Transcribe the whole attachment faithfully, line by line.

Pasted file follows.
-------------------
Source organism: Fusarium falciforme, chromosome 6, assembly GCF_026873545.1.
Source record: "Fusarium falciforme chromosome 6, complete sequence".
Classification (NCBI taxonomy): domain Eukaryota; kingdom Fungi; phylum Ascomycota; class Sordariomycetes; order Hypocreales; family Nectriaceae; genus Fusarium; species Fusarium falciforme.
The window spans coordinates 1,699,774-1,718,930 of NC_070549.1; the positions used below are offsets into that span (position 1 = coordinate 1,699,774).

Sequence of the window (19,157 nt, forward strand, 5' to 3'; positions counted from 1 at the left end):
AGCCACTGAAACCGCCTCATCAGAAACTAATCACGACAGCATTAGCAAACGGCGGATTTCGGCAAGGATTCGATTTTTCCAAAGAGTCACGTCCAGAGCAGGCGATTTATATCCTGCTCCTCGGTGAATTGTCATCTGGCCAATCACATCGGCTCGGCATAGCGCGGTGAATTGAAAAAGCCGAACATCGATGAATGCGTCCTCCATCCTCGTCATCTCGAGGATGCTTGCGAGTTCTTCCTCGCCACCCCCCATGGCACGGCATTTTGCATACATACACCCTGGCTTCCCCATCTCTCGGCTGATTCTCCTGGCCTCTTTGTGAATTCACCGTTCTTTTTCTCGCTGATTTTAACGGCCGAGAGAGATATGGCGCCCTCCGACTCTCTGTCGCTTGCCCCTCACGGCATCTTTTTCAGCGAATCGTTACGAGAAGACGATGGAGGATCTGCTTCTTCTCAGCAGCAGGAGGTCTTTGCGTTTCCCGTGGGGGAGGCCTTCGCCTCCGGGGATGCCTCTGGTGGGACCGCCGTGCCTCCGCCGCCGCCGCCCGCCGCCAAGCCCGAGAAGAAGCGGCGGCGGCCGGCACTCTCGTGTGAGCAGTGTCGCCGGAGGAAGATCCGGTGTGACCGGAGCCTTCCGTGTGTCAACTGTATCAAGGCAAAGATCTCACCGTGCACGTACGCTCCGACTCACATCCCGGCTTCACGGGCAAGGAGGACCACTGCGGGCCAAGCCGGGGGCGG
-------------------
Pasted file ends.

Source organism: Fusarium falciforme, chromosome 6, assembly GCF_026873545.1.
Source record: "Fusarium falciforme chromosome 6, complete sequence".
Classification (NCBI taxonomy): domain Eukaryota; kingdom Fungi; phylum Ascomycota; class Sordariomycetes; order Hypocreales; family Nectriaceae; genus Fusarium; species Fusarium falciforme.
The window spans coordinates 1,699,774-1,718,930 of NC_070549.1; the positions used below are offsets into that span (position 1 = coordinate 1,699,774).

Sequence of the window (19,157 nt, forward strand, 5' to 3'; positions counted from 1 at the left end):
AGCCACTGAAACCGCCTCATCAGAAACTAATCACGACAGCATTAGCAAACGGCGGATTTCGGCAAGGATTCGATTTTTCCAAAGAGTCACGTCCAGAGCAGGCGATTTATATCCTGCTCCTCGGTGAATTGTCATCTGGCCAATCACATCGGCTCGGCATAGCGCGGTGAATTGAAAAAGCCGAACATCGATGAATGCGTCCTCCATCCTCGTCATCTCGAGGATGCTTGCGAGTTCTTCCTCGCCACCCCCCATGGCACGGCATTTTGCATACATACACCCTGGCTTCCCCATCTCTCGGCTGATTCTCCTGGCCTCTTTGTGAATTCACCGTTCTTTTTCTCGCTGATTTTAACGGCCGAGAGAGATATGGCGCCCTCCGACTCTCTGTCGCTTGCCCCTCACGGCATCTTTTTCAGCGAATCGTTACGAGAAGACGATGGAGGATCTGCTTCTTCTCAGCAGCAGGAGGTCTTTGCGTTTCCCGTGGGGGAGGCCTTCGCCTCCGGGGATGCCTCTGGTGGGACCGCCGTGCCTCCGCCGCCGCCGCCCGCCGCCAAGCCCGAGAAGAAGCGGCGGCGGCCGGCACTCTCGTGTGAGCAGTGTCGCCGGAGGAAGATCCGGTGTGACCGGAGCCTTCCGTGTGTCAACTGTATCAAGGCAAAGATCTCACCGTGCACGTACGCTCCGACTCACATCCCGGCTTCACGGGCAAGGAGGACCACTGCGGGCCAAGCCGGGGGCGG